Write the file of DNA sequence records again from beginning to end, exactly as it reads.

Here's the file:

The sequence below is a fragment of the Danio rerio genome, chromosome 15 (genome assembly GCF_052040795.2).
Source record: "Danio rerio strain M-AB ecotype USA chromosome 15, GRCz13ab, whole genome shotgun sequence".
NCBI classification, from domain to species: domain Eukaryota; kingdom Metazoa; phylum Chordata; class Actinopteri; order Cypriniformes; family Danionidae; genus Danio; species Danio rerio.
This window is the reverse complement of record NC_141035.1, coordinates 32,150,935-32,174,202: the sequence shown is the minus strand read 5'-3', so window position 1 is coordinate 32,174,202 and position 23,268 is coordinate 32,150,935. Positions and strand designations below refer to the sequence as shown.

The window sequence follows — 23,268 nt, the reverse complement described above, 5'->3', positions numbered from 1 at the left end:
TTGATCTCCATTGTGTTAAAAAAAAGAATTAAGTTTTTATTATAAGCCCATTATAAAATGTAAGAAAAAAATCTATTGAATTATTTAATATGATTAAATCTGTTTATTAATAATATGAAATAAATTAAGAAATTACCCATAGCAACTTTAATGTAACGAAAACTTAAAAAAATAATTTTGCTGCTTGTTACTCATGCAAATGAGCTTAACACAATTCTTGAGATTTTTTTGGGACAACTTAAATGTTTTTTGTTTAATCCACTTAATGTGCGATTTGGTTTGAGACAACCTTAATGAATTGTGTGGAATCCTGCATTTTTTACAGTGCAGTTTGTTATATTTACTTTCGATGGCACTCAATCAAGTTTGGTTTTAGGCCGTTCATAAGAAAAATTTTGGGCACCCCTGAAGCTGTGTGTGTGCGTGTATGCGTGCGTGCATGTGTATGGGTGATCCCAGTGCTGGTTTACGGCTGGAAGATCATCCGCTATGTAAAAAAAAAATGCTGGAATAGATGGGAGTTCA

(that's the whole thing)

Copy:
The sequence below is a fragment of the Danio rerio genome, chromosome 15 (genome assembly GCF_052040795.2).
Source record: "Danio rerio strain M-AB ecotype USA chromosome 15, GRCz13ab, whole genome shotgun sequence".
NCBI classification, from domain to species: domain Eukaryota; kingdom Metazoa; phylum Chordata; class Actinopteri; order Cypriniformes; family Danionidae; genus Danio; species Danio rerio.
This window is the reverse complement of record NC_141035.1, coordinates 32,150,935-32,174,202: the sequence shown is the minus strand read 5'-3', so window position 1 is coordinate 32,174,202 and position 23,268 is coordinate 32,150,935. Positions and strand designations below refer to the sequence as shown.

The window sequence follows — 23,268 nt, the reverse complement described above, 5'->3', positions numbered from 1 at the left end:
TTGATCTCCATTGTGTTAAAAAAAAGAATTAAGTTTTTATTATAAGCCCATTATAAAATGTAAGAAAAAAATCTATTGAATTATTTAATATGATTAAATCTGTTTATTAATAATATGAAATAAATTAAGAAATTACCCATAGCAACTTTAATGTAACGAAAACTTAAAAAAATAATTTTGCTGCTTGTTACTCATGCAAATGAGCTTAACACAATTCTTGAGATTTTTTTGGGACAACTTAAATGTTTTTTGTTTAATCCACTTAATGTGCGATTTGGTTTGAGACAACCTTAATGAATTGTGTGGAATCCTGCATTTTTTACAGTGCAGTTTGTTATATTTACTTTCGATGGCACTCAATCAAGTTTGGTTTTAGGCCGTTCATAAGAAAAATTTTGGGCACCCCTGAAGCTGTGTGTGTGCGTGTATGCGTGCGTGCATGTGTATGGGTGATCCCAGTGCTGGTTTACGGCTGGAAGATCATCCGCTATGTAAAAAAAAAATGCTGGAATAGATGGGAGTTCA